India plans to get Bhel to bid for BD power project

In an attempt to thwart China’s plan to corner the construction contract for a $1.68 billion power project in Bangladesh that India is helping its neighbour build in the electricity-starved country, India wants Bangladesh to allow state-owned Bharat Heavy Electricals Ltd (Bhel) to bid for it.

As part of India’s strategy to exert economic and strategic influence in the neighbourhood by developing infrastructure, state-owned NTPC plans to set up coal-based power projects in Bangladesh.

As part of India’s strategy to exert economic and strategic influence in the neighbourhood by developing infrastructure, state-owned NTPC Ltd plans to set up coal-based power projects in Bangladesh. Accordingly, bids for the 1,320 megawatts (MW) Khulna project, also termed the Maitree (friendship) project, that may have a final capacity of 2,640MW are to be called shortly. According to preliminary bid conditions yet to be finalized, Bangladesh Power Development Board (BPDB) wants to put in a qualifying condition that the prospective bidder must have a 500MW running unit overseas. While this may allow Chinese, Japanese, Korean and European manufacturers to compete for the tender, India’s Bhel doesn’t qualify.

“The bids for the construction of Bangladesh-India Friendship Power Company (Pvt.) Ltd, which is being developed in an equal joint venture by NTPC and BPDB, are to be called shortly,” a person aware of the development said, requesting anonymity. “The tender documents which are yet to be placed may have the 500MW overseas running unit condition. While this may allow Chinese, Japanese, Korean and European manufacturers to compete for the tender. NTPC will oppose it to give Bhel a chance to compete.” Another person aware of the development, also requesting anonymity, said, “Bhel has had this discussion with NTPC.

NTPC will ensure that Bhel will be able to bid for the project. Apart from this condition of 500MW running unit overseas, other conditions can be introduced to facilitate Bhel’s participation.” Queries emailed to the spokespersons for India’s ministries of external affairs and power, Chinese embassy and Bangladesh High Commission in New Delhi, and BPDB remained unanswered till press time. A Bhel spokesperson in an emailed response said, “Bhel is unaware of any such development.” An NTPC spokesperson in an emailed response said, “The QRs for the bid documents shall be finalized and approved by board of Bangladesh-India Friendship Power Company Pvt. Ltd.

Participation of Indian manufacturer along with other international players in the tender will be a matter of pride for all of us.” India and China are in a race for the world’s resources as they seek to fuel economic growth. Indian efforts to step up energy diplomacy by engaging with Myanmar, Bangladesh and Sri Lanka haven’t had the desired result though. China is becoming increasingly influential by wielding its growing economic might without being constrained by the need to consider its own local constituents. Experts stress the strategic importance of the project and the associated benefits from it. “It was always agreed that there will be a international tender. The contract will be given to the best bidder.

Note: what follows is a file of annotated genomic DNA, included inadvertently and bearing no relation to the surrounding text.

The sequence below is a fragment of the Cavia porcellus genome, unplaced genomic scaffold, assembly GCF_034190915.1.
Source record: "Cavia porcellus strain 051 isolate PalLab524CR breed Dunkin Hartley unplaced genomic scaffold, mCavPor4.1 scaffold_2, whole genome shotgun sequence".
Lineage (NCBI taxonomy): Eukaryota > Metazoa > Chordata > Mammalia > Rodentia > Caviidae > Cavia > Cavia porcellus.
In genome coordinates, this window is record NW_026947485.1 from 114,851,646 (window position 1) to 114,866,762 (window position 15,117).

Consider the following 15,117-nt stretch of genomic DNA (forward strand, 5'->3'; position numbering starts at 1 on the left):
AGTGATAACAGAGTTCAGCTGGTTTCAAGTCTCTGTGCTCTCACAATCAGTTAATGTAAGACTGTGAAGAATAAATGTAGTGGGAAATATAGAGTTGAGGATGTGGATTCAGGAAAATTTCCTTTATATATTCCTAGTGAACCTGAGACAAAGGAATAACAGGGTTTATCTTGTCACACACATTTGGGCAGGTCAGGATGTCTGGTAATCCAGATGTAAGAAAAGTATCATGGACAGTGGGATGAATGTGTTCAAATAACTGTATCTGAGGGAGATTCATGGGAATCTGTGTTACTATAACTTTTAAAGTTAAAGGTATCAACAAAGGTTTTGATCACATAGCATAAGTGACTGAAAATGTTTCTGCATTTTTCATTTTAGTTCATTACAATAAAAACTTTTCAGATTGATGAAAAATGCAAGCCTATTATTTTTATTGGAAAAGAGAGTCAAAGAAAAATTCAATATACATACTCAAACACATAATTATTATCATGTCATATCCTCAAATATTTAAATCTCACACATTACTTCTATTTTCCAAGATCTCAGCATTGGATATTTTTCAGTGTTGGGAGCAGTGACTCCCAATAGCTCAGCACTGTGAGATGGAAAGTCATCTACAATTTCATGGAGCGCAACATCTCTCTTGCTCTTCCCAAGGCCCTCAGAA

If the project goes to China, there may be a problem,” said former power secretary P. Umashankar. “The project has strategic importance for relationship between the two countries. It will be the largest such project in Bangladesh and its impact will be felt there as it has the potential to generate goodwill for India. Most of their capacity is from diesel units which has a high cost associated with it. In comparison, the tariff from this project will be of optimal value,” Umashankar added. In Bangladesh, a neighbour that is key to Indian attempts to develop the region, even the India-friendly Sheikh Hasina regime hasn’t stopped the Chinese from making their presence felt. Mint reported on 18 November 2011 about India’s plan to develop the Khulna power project hanging in the balance after differences emerged between the two sides over tariffs and the use of Chinese equipment.

NTPC and BPDB later signed a joint venture agreement for the imported coal-based project in January 2012. Power purchase and implementation agreements were signed by NTPC in Bangladesh in April last year for the Khulna project, which is expected to be commissioned by 2018, with the entire power to be supplied to Bangladesh. The National Democratic Alliance government has stepped up its efforts to boost relations with Bangladesh, including a new visa policy, as Prime Minister Narendra Modi has reiterated his government’s neighbourhood-first foreign policy and promised to strengthen ties with all neighbours in South Asia. India is prepared to supply an additional 100MW of electricity to Bangladesh on addition to the 500MW it was supplying.

According to information available on the website of Indian High Commission in Dhaka, “Land filling at site is 70% complete. Site levelling of main plant area (identified as priority area) has mostly been completed and contract for main plant fencing activities has been awarded.” “Business Execution Concept of the Company has been finalized. Global Expression of Interests (EoIs) were invited from experienced consultants to provide Owner’s Engineer Services to the JV Company for project development.

Responses are being scrutinized for further action,” the website added. In a separate development, NTPC on Friday said net profit for the quarter ended 31 December rose 7% from a year earlier as it benefited from higher sales. Net profit rose to Rs.3,074 crore from Rs.2,861.28 crore a year ago. Revenue fell to Rs.19,339.37 crore from Rs.19,589.01 crore.